Purchasing an HOA Foreclosure

Short Sales Questions 19 Replies

Hey guys, first time poster here!

I am somewhat new to REI, but completely new to HOA Foreclosures..
Just wanted your ideas, opinions, and to confirm my thoughts and beliefs on this subject.

I am in Florida, and am wanting to get more involved in the REI market down here. What I want to clear up and am interested in learning more about is buying HOA foreclosures at auctions.

For example, I have in front of me a beautiful, newer house where the HOA has a lien on it and it is in foreclosure, with an auction price starting at about $6500.. which is the HOA fees, attorney fees, etc that is owed. If I pay and I win, I get title to the property, correct? - at least until the bank forecloses on the property (which could be 6 months, one year, 2, 3, 5 yrs, whatever). The home is valued at about $220,000, annual taxes are $6000.

Now.. while I have this title, I must continue to pay HOA fees due, BUT I can live in this home and/or rent it out, correct? Again, until bank forecloses.

Do i also have to pay the property taxes? Will my credit be affected once the bank forecloses? I don't think so because I am not the borrower, I just have the title and a lien on the property because of HOA dues.

Last question.. once the bank forecloses, is it true they reimburse or agree to purchase the title back from me?

Please clarify these thoughts or shed some light, opinions, etc.
Your input is greatly appreciated and oif anything I just want to learn more about the subject.

Thanks everyone!

@Patrick Patel , this strategy is so unethical and it wouldn't surprise me if it were ultimately found to be illegal in some way. (has anyone actually read all the documentation for these loans to see if something addresses this?)
There is no free ride. You may hear of people who are successfully doing it, but there have been lots of instances where people think they found a great scam to pull and then found out later it was really illegal or they somehow get burned when the jig is up. Just takes a while for the banks to get around to going after you.

When you buy the HOA lien, you are accepting legal responsibility for all the senior mortgage loans on that property. You are expected to pay them. If you purchase the junior lien with the intent to never pay the senior loan, I think it is very shady at the very least. I'd certainly never brag that I was doing it on a public board. It proves prior intent.

And yes, you have to pay the property taxes too because you own the property. In fact, it may shock you that you are supposed to pay all your obligations, not find gray loopholes to squirrel your way out of them.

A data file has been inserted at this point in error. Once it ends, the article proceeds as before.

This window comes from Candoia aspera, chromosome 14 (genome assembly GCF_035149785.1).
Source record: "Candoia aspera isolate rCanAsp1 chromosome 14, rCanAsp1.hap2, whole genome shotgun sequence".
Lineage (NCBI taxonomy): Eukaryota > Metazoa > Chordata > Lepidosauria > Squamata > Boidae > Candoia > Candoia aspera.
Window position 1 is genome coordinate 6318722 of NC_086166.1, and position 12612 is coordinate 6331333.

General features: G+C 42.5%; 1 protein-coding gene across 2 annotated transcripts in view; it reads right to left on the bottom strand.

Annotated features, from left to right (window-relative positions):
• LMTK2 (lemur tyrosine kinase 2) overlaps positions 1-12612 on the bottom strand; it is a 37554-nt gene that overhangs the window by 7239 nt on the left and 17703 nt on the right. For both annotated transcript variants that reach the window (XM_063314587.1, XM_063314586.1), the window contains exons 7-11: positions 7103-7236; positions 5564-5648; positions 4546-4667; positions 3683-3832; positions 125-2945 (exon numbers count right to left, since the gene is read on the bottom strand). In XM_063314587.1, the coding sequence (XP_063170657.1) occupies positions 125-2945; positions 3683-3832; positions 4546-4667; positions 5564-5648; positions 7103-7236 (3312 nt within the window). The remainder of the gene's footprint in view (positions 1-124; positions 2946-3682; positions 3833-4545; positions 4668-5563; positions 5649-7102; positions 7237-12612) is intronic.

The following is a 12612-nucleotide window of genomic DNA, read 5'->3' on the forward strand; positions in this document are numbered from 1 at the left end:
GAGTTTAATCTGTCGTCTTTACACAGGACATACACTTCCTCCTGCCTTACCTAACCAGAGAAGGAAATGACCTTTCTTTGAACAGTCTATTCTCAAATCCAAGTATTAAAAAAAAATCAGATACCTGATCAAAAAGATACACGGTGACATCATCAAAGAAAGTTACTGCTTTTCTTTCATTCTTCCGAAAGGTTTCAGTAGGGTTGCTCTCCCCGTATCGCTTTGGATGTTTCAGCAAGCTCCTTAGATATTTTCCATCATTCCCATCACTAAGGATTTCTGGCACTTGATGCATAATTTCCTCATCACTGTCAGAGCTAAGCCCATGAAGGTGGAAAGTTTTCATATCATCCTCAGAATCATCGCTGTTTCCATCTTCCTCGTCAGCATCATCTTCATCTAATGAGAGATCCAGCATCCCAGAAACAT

What the heck is this country coming to?

Originally posted by Eric Michaels:
Patrick Patel, this strategy is so unethical and it wouldn't surprise me if it were ultimately found to be illegal in some way. ... I think it is very shady at the very least. I'd certainly never brag that I was doing it on a public board. It proves prior intent.

What the heck is this country coming to?


There have been a number of similar posts like this one recently. My suspicion is somebody in FL is peddling training or courseware on doing this exact thing - can't be sure since I'm not from there, but most of the posters asking about this seem to be from FL.

What in the World would be unethical or illegal about this strategy? You will be the Titled owner and you will be responsible for the HOA and the Taxes on the property as the owner. The senior liens however are simply senior. If you do not pay them they will exercise their right to foreclosure. You did not sign the loan documents and you buy the property "Subject To" these liens. To suggest that it would be unethical to purchase the HOA without intent on satisfying the senior liens is simply old school thinking. No doubt if the borrower is not paying the HOA they will not paying the first mortgage and in this market of severely underwater homes that is their bond to break. As a buyer of the HOA it would be unlikely that the lender would release information to you that would allow you to do anything other than payoff the loan in full. If the home is underwater you would be crazy to do that. So To answer your question.. YES You will get title to the property! YES You will lose that ownership if you do not satisfy the senior mortgages which may take some time unless the bank acknowledges your ownership and works with you to negotiate the mortgage down and allow you to make a reasonable investment. You may rent the property, Live in the property Ect.. The Unethical thing that you could not do that may be considered illegal is if you in some way destroy or devalue the property since it is an asset to a senior lien holder and they may suffer as a direct result if you do any damage. Otherwise they foreclose on you or they foreclose on the borrower! Whats the difference? Borrowers have to pay their HOA I am not from Florida either but I believe most states allow the HOA to foreclose for non payment of dues most states give HOA's special foreclosure laws that are stronger than a simple lien in order to give the bank 1st priority otherwise an HOA is a document recorded prior to the first and would hold priority if they didn't sign it or legislate that position away. However the bank will not repurchase title from you after they foreclose. There would be no reason to they would wipe your interest out. They may however purchase ownership from you after you buy it and prior to foreclosing. That would make for cleaner title to the bank. There are auction sites like trionx.com that sell HOA properties. More & more HOA's are going the foreclosure route to enforce their assessments. That is why you are seeing more of this topic and more going to sale.